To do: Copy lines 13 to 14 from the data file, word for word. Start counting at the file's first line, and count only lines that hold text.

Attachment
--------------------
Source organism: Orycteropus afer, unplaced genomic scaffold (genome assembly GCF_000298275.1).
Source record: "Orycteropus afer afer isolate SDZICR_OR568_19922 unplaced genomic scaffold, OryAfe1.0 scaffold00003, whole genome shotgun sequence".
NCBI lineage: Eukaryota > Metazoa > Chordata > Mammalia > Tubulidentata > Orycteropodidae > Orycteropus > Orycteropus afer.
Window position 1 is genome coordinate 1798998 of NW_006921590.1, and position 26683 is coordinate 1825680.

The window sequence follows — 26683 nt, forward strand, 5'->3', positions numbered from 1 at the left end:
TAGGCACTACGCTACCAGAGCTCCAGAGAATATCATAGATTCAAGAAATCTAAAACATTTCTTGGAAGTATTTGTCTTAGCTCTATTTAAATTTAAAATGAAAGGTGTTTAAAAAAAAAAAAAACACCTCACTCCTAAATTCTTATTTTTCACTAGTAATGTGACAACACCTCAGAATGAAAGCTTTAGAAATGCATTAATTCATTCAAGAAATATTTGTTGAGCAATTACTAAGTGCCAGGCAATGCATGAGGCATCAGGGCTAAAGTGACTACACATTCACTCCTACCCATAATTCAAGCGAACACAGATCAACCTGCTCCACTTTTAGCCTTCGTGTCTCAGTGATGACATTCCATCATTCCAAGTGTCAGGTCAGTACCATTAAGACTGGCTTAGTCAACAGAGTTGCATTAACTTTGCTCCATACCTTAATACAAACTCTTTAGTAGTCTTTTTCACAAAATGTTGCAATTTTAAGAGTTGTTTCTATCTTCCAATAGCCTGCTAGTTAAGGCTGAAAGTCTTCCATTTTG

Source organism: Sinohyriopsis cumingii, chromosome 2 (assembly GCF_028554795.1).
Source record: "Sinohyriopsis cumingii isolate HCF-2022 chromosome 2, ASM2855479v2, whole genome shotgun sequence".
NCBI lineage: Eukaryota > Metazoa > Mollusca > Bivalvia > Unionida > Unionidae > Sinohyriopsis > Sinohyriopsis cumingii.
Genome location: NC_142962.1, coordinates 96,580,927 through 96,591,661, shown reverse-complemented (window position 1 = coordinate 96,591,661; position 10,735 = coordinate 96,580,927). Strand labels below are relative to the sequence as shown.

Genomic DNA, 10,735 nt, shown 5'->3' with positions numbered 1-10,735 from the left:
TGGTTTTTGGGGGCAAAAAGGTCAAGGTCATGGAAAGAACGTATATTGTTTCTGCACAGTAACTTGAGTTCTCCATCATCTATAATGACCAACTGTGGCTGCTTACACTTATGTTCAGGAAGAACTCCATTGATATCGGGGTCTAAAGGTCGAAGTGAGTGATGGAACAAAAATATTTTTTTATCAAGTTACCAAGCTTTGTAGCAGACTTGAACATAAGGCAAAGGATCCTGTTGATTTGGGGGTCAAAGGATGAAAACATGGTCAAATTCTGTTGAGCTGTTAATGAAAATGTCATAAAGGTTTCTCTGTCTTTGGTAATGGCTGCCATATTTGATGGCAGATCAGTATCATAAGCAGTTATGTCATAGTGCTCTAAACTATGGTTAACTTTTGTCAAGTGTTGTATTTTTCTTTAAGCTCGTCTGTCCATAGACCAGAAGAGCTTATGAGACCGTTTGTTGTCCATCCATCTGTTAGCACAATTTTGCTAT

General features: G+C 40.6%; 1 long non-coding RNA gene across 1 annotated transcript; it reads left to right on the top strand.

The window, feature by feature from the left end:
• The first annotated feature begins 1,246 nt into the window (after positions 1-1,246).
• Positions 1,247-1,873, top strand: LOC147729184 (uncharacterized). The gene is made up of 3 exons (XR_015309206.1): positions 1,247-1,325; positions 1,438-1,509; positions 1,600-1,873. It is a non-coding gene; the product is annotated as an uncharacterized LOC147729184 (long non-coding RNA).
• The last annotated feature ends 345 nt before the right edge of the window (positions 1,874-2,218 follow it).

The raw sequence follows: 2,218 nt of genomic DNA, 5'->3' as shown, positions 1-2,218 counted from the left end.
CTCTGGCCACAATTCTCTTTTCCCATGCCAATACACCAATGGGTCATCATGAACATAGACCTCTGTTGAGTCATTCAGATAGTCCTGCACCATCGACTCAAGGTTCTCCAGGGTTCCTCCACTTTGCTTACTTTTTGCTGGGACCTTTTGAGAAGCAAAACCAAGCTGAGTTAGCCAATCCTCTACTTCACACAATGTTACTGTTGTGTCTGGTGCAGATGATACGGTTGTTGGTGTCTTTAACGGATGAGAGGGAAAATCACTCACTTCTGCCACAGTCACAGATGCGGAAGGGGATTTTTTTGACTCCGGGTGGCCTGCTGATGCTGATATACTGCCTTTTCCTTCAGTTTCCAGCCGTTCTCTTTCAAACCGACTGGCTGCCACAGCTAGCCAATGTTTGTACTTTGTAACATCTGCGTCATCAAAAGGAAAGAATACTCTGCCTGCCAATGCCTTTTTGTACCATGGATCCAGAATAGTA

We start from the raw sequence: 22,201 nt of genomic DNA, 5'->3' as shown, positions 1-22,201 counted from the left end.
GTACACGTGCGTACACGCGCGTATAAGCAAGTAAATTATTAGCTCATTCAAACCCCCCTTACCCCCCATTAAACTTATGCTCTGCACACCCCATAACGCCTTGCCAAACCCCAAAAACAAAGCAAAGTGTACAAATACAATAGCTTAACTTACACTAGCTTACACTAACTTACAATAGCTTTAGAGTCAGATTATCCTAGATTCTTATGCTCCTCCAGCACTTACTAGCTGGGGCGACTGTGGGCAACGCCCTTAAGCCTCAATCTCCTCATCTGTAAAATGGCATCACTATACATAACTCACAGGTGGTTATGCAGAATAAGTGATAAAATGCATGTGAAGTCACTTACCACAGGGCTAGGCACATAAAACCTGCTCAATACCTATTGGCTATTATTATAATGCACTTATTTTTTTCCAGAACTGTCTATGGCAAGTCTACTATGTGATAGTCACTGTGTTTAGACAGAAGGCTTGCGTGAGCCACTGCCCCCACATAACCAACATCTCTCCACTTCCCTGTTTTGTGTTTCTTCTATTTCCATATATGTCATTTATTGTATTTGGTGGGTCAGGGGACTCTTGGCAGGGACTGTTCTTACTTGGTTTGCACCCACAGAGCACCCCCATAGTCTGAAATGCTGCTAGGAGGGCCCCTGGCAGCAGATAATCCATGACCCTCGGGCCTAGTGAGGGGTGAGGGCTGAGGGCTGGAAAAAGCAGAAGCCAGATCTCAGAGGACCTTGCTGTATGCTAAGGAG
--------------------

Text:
General features: G+C 40.6%; 1 long non-coding RNA gene across 1 annotated transcript; it reads left to right on the top strand.

The window, feature by feature from the left end: